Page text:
Lu came to UNL in 2002 after earning his Ph.D. in electrical engineering from Osaka University in Japan and spending 11 years as a lecturer and professor at the National University of Singapore. Lu is a leading researcher in laser-based material processing, characterization and imaging. Lu currently has 13 projects funded, totaling more than $6.4 million.
Since 2003, Lu has received more than $25 million in research funding from sources like the Department of Defense and National Science Foundation. Lu established the Laser Assisted Nanoengineering Laboratory, a state-of-the-art research laboratory, at UNL in 2002. In 2016, the Laser Institute of America awarded the Schawlow Award to Lu, recognizing his career-long contributions to laser science research. He was the advisor to 27 graduated Ph.D. students, and currently advises 12 Ph.D. students, 31 master’s students and more than 50 undergraduate students.WATCH DR. LU’S VIDEO
ANN ANDERSON BERRY, M.D., PH.D., UNMC
Dr. Anderson’s near 15-year career has been dedicated to serving families in communities across Nebraska. She has served as the Medical Director of the Neonatal Intensive Care Unit at Nebraska Medicine since 2009, and in that time has significantly improved neonatal and maternal outcomes in both urban and rural communities.
Over the last two years, Dr. Anderson has been instrumental in the establishment of the Nebraska Perinatal Quality Improvement Collaborative (NPQIC). This initiative established a network of healthcare professionals, hospitals and care centers that work together to determine how to serve the needs of communities throughout the entire state. Dr. Anderson spearheaded the effort, working with government officials, healthcare providers and industry leaders, to obtain the funding and resources needed to establish and maintain the large collaborative network. As of last year, 99 percent of deliveries in Nebraska occur in NPQIC hospitals.WATCH DR. ANDERSON BERRY’S VIDEO
Department of History, UNL
James Le Sueur chairs the History Department at UNL. The 27-member department, with 14 graduate assistants, served 187 undergraduate majors and 60 graduate majors in the fall of 2016. Each semester, thousands of students across multiple majors take history courses--more than 2,000 students were enrolled in a history class last semester. While the department has a long-standing record of teaching excellence, initiatives to enhance the student experience have been central to the department in the last five years.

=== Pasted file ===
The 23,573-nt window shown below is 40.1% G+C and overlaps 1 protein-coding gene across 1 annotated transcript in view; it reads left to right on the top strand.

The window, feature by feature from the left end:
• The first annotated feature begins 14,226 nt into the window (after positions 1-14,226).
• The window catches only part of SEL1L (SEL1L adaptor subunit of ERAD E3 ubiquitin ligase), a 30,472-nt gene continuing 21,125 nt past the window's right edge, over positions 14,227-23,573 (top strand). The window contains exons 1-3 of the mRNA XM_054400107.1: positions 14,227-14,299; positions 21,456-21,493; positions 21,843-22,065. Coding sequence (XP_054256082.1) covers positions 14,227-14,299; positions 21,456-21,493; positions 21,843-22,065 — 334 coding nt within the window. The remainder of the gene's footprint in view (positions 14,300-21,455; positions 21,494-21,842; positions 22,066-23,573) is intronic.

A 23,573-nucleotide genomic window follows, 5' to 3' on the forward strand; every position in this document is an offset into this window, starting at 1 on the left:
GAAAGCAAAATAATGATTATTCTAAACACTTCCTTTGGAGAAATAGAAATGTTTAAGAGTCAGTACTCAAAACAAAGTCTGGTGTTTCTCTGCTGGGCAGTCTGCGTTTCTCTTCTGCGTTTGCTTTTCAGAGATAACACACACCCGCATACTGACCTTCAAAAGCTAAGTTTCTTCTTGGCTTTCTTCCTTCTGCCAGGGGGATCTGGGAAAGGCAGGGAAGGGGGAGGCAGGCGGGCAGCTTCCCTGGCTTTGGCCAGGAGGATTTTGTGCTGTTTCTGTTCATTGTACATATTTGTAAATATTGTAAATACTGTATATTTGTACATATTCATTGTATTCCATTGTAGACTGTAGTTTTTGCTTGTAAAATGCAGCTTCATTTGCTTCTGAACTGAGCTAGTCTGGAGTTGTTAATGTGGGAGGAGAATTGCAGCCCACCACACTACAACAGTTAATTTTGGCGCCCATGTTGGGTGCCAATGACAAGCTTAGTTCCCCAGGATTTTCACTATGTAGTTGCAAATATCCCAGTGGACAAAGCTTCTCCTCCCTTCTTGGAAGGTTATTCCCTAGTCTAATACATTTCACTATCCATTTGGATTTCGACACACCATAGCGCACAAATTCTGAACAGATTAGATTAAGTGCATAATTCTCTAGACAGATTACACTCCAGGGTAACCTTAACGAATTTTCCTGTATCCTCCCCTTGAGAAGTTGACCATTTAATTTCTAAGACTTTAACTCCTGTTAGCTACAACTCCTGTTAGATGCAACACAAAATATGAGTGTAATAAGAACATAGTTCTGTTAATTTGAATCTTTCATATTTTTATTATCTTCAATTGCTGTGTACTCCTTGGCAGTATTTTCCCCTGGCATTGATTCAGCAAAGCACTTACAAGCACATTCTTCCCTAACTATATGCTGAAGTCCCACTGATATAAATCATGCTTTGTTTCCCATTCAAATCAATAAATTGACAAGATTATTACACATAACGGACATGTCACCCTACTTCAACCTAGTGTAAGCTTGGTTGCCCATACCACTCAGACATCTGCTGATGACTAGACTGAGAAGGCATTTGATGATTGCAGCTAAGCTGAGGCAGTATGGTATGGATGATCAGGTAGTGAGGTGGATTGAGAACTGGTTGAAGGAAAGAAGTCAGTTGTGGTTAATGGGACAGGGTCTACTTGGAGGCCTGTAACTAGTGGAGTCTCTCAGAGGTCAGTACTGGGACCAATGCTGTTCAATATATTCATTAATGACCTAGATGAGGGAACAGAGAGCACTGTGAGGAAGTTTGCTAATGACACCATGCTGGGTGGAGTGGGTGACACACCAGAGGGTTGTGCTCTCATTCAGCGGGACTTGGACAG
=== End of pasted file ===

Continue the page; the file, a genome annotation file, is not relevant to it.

The History Department has been key in the development of UNL’s Center for Digital Research in the Humanities, positioning itself as one of the most innovative departments in the nation. In addition, the department re-imagined its undergraduate program with a focus on immersing students in history as a discipline. This involved shifting emphasis of classes from coverage to an emphasis on disciplinary thinking—involving both critical thinking and writing skills.WATCH THE DEPARTMENT’S VIDEO
RED THREAD CREATIVE, LINCOLN
Red Thread co-founders Adam Kroft, Rhett Muller and Brendon Henning met at the University of Nebraska-Lincoln, and their business grew out of freelance work they started in college.
In 2016, Red Thread took on the challenge of recruiting students from around the world to UNL’s Raikes School of Computer Science and Management. In order to draw these students toward UNL and away from places like Stanford and MIT, Red Thread had to come up with an innovative way to reach prospective students.
The agency’s solution was to design a virtual reality experience for students who could not visit UNL’s campus. Prospective students were able to spend a day at UNL and around Lincoln—all from home. From 2015 to 2016, Raikes exceeded its goal of 125 applicants by 45 percent, and the average ACT score of applicants increased from 31.8 to 32.6.WATCH RED THREAD’s VIDEO
JULIANNE KOPF, BUGEATER FOODS, UNL
Julianne Kopf, alongside UNL graduates Kelly Sturek and Alec Wiese, cofounded Bugeater Foods with the goal of changing the perception of insect-based foods in western countries. The company, which operates at the Nebraska Innovation Campus, creates insect-based food products that are sold on its website as well as in Omaha and Lincoln Hy-Vees. Bugeater Foods received a $100,000 grant from the USDA in 2016 to continue its insect-based foods research, and the company has built other partnerships with area businesses like Bulu Box.
Kopf is in charge of research and development for Bugeater Foods, and has done extensive research on cricket protein extraction during her time at UNL. The research Kopf is doing is important as producers look for different sources of food to meet a higher demand.WATCH JULIANNE KOPF’S VIDEO